Risk of Death Associated with Kratom Use Compared to Opioids
Paper published in Preventive Medicine, October, 2019 – online ahead of print at https://www.sciencedirect.com/science/article/pii/S0091743519303275
Authors: Jack E. Henningfield, PhD, Oliver Grundman, PhD, Jane K. Babin, PhD, JD, Reginald V. Fant, PhD, Daniel Wang, B.S., and Edward J. Cone, PhD
- Kratom use appears to be increasing across the United States (US), increasing attention to deaths in which kratom use was detected.
- Although headlines suggest kratom use is the cause of some deaths, in most cases the deaths have been due to use of another drug in combination, such as fentanyl, heroin, benzodiazepines, prescription opioids, or cocaine, or to other causes (e.g., homicide, suicide and various preexisting diseases).
- There has yet to be a verified overdose death from kratom use alone in the US or in South East Asia where kratom has been widely used for more than a century. This does not mean that overdose death on kratom has not happened or is not possible but it does support the conclusion that the risk of death for people who use kratom is very low compared to opioids.
- This study evaluated the relative risk of kratom-associated death based on US federal government data on deaths involving opioids and estimates of kratom-associated deaths by the US Food and Drug Administration (FDA).
What This Study Adds to What is Known About the Risks of Kratom
Because there is no nationally projectable survey estimating the number of US kratom users, we used two plausible estimates (approximately 11 and 16 million people) to provide a range for calculations. We also compared any opioid to heroin based on estimates by the US Centers for Disease Control and Prevention (CDC).
Our main conclusion is that the risk of overdose death is more than 1,000 times greater for opioids in general than for kratom, and may be many thousand times greater for heroin or any opioid´ as shown in the tables summarizing the basis for comparisons.
Just like users of prescription medicines and other dietary supplements, some kratom users may have medical conditions that increase their risk of death and/or may assume risks that could greatly increase the possibility of kratom-associated mortality, e.g., use with opioids, sedatives, alcohol or other drugs. More studies of kratom safety are needed. If kratom use increases, it is likely that among the 2,744,248 total US deaths per year (CDC, 2017), an increasing number will be kratom users. Without understanding the involvement of other licit and/or illicit drug(s), kratom may be falsely blamed for overdose deaths that were more likely caused primarily by other substances, and we miss the opportunity both to prevent those deaths and to learn more about the potential benefits and actual effects of kratom.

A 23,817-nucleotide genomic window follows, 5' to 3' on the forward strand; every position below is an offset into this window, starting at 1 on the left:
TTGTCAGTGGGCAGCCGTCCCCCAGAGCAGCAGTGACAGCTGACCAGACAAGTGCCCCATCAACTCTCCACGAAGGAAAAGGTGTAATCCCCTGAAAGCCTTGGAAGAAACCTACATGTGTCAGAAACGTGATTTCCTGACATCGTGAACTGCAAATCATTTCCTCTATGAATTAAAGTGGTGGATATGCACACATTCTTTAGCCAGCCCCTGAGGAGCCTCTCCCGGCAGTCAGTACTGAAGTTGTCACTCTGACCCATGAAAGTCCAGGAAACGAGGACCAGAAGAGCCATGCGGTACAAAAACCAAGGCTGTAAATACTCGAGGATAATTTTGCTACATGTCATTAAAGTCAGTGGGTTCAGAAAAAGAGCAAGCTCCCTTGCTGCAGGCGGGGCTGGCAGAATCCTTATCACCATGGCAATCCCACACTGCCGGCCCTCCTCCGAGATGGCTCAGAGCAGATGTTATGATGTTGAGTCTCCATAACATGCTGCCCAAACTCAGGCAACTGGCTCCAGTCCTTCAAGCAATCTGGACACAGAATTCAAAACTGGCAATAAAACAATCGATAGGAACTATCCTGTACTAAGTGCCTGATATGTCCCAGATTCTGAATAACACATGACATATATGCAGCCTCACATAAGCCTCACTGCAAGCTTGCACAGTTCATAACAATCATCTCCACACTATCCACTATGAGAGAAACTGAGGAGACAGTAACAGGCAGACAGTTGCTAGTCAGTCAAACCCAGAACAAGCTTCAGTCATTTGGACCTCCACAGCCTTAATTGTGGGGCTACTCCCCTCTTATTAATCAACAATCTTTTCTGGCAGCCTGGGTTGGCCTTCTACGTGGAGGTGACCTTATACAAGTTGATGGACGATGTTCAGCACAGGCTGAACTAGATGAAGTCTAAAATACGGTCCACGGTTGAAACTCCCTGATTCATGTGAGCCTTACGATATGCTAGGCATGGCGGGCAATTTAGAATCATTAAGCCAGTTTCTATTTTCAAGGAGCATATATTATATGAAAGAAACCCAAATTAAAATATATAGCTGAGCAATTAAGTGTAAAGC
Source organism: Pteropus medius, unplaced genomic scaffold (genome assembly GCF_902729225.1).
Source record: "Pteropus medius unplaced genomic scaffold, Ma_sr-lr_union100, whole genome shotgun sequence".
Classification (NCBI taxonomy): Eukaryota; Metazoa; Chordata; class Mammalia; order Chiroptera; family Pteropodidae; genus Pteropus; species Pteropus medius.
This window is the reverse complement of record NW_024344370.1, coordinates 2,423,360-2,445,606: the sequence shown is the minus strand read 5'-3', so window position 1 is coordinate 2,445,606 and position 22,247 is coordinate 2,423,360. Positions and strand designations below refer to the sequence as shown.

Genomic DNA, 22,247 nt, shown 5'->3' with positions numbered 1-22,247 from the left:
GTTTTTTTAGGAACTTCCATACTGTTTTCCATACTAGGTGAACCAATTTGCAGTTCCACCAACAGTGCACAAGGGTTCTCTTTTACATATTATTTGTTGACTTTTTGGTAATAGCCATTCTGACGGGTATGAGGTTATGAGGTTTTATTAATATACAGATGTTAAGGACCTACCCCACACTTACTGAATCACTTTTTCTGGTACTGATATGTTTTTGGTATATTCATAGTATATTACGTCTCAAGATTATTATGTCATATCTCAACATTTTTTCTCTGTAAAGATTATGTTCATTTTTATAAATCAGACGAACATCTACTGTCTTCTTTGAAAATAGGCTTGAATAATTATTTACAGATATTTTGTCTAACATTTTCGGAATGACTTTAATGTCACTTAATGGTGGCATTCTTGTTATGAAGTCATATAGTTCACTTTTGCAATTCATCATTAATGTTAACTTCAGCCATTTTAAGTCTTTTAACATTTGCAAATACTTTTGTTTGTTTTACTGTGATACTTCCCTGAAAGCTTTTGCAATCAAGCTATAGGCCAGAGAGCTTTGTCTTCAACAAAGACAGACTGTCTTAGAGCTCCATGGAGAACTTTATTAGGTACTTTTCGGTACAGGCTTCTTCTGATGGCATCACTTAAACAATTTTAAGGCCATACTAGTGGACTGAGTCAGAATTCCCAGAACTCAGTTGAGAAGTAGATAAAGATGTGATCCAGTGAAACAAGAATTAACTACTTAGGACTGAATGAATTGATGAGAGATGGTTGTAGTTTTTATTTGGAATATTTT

Because many deaths possibly involving kratom also involved opioids and other drugs that are known to carry a high risk of overdose death, regulation establishing standards for kratom purity, packaging, labeling, and alkaloid content is urgently needed to reduce risks for persons who purchase lawfully marketed products. In this context, it is promising that four states (Arizona, Georgia, Nevada and Utah) have passed kratom consumer protection laws that include standards for kratom product purity and labeling and requiring registration and oversight. It would be in the public health interest for FDA to set standards as it does for most foods and manufactured dietary products.
Jack E. Henningfield, Reginald V. Fant, Daniel Wang and Edward J. Cone consult through PinneyAssociates on the development of medicines for a broad range of disorders including pain and addiction, as well as cannabinoids, potential medicines based on psychedelic substances, dietary supplements, and tobacco harm reduction (see more at http://www.PinneyAssociates.com). They advise the American Kratom Association on kratom science and regulation. No clients of PinneyAssociates provided funding or had any input into the writing of this paper.
Views expressed by Oliver Grundmann in this commentary represent his personal and professional views and not the views of his employer, the University of Florida.
Jane K. Babin is a California attorney, registered to practice before the U.S. Patent Office, who represents clients in the biotechnology, pharmaceutical, chemical and other industries in patent, trademark and licensing matters. She has counseled the American Kratom Association on a variety of legal and scientific issues, with and without compensation. The views expressed in this commentary are her own and she has received no compensation for her contributions to this letter.